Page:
Though they don’t receive as much public attention, those who study the personnel shifts in Pyeongyang under the Kim Family Regime employ even more arcane methods. One of them, an American named Michael Madden, has a website named North Korean Leadership Watch devoted to the ins and outs of the North Korean Who’s Who.

Mr. Madden is wondering if something might be afoot, as he reports that “11 members of North Korea’s leadership have either passed away, been replaced or disappeared from public life in the first half of 2010.”

This passage is both instructive and entertaining:

A book-length historic study could be done on car accident culture in the DPRK. On one hand, a car accident, heart attack or “incurable illness” may be as reported. The side effects of the elite’s party and social culture–drunk driving fatalities (some elites seem to refuse chauffeur service), alcohol-related disease–have thinned the ranks of KJI’s trusted lieutenants in his Personal Secretariat. On the other hand, the car accident has also been a euphemism in the regime’s official obituaries, and can indicate either the beginning, or end, of a purge.

Elsewhere, he quotes a Korean analyst who says that Kim Jong-il practices “inclusive politics”, which involves a delicate balancing act.

Change the name and the nationality and he’d be the National Sparkler on the editorial pages of the New York Times and Washington Post.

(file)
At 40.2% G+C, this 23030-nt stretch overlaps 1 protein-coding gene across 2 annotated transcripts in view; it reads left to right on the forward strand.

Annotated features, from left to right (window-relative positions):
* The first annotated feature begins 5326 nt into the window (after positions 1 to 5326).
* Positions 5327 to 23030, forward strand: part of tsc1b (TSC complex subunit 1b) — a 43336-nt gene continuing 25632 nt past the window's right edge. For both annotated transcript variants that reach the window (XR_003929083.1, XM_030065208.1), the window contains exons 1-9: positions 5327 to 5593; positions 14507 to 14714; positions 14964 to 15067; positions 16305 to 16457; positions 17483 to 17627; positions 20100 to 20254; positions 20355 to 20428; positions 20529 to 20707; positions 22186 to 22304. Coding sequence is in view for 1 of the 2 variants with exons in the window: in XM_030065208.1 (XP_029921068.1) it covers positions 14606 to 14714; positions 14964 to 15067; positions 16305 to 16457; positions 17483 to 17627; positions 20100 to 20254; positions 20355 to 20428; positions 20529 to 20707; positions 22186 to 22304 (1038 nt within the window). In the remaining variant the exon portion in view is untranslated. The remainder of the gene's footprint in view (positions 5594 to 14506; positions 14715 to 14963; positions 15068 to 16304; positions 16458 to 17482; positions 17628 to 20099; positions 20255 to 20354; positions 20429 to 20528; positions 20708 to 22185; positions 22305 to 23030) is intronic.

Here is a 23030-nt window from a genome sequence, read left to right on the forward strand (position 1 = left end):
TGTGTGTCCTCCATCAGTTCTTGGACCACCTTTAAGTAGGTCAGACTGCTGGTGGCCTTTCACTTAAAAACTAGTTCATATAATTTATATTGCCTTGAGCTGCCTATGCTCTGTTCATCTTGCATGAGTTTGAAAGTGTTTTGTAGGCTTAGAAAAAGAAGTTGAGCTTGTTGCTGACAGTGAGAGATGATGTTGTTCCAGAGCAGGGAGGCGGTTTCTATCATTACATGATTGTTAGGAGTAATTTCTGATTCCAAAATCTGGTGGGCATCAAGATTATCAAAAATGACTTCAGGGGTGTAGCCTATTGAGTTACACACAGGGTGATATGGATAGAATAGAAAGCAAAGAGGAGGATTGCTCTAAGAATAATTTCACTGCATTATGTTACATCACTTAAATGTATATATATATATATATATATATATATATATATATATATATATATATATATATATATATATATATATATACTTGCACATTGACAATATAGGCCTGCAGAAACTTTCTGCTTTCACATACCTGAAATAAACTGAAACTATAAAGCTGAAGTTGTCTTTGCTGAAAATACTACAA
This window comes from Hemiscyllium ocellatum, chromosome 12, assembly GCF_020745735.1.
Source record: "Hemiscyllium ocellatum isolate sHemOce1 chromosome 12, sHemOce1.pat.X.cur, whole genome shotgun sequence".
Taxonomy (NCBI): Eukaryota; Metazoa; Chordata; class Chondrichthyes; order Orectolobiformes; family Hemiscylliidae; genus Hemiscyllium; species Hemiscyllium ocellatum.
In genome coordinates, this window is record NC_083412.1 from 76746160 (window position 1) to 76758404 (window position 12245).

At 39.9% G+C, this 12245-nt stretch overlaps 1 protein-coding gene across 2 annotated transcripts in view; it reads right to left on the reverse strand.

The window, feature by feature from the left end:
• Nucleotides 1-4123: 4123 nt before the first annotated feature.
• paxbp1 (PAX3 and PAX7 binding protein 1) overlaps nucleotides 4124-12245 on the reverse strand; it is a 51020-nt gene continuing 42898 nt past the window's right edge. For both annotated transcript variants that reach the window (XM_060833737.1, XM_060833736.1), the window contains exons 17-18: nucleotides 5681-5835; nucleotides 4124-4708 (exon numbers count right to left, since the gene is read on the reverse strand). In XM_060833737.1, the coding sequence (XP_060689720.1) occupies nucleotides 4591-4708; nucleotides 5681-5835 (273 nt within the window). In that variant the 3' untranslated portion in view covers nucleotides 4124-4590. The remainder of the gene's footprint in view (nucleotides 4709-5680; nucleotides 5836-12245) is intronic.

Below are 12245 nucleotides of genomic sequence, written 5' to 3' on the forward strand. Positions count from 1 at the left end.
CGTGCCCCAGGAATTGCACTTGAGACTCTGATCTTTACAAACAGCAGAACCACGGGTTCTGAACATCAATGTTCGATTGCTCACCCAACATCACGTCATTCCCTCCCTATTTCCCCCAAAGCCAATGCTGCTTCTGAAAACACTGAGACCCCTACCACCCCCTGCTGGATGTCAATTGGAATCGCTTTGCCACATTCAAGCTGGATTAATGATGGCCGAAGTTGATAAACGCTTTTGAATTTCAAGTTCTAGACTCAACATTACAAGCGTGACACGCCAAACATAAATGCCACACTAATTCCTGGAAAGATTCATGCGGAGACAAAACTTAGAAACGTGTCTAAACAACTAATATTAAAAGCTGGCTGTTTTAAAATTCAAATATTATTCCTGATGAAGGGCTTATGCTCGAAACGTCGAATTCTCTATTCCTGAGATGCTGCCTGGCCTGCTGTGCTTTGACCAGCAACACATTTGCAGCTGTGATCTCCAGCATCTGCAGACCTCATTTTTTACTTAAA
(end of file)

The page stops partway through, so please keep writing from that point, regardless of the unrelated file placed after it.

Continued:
Also on the main page of the site now are photographs of four of Kim’s children, a classic photo of Kim’s December 2009 tour of the Pyeongyang Cornstarch Factory, and an account of the brief JoongAn Ilbo interview of Kim Jong-nam, the Dear Leader’s eldest son, in Macau–the first given to a South Korean source. Hoofing it in blue loafers, the younger Kim offered a top-notch Sgt. Schultz imitation (“Cheonan? I do not know. Please stop.”)

And if you want more speculation on the state of the current North Korean leadership, this Asia Times article by Aidan Foster-Carter is also worth reading.

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Letter bombs (5): Bombs away on Your Party!

Posted by ampontan on Thursday, June 17, 2010

FREQUENT COMMENTER M-BONE sent in a comment about Your Party that’s so good it deserves to be on the main page. I asked him for permission to post it here, and he kindly agreed. Here it is, with translations for the Japanese parts and some minor editing for readability


(It’s) not like Your Party is immune to contradictions, however.

Just off the top of my head, I can remember Asao Keiichiro last year proposing (in the media) “to float a retired US aircraft carrier out in the ocean and use that” as a solution to the Futenma deal. I mean, they only have what, a half dozen members in the Diet, and this one is clearly out to lunch on this issue anyway. That’s the kind of solution that progressives jokingly come up with. In private. When drunk.

Also, it is my understanding that American neo-liberals (and libertarians) have been arguing for some time now that more flexibility, less conservativism, and less regulation is needed in the Japanese labor market, and that this is a necessary condition for growth. I also recall this being a key issue during Koizumi’s tenure.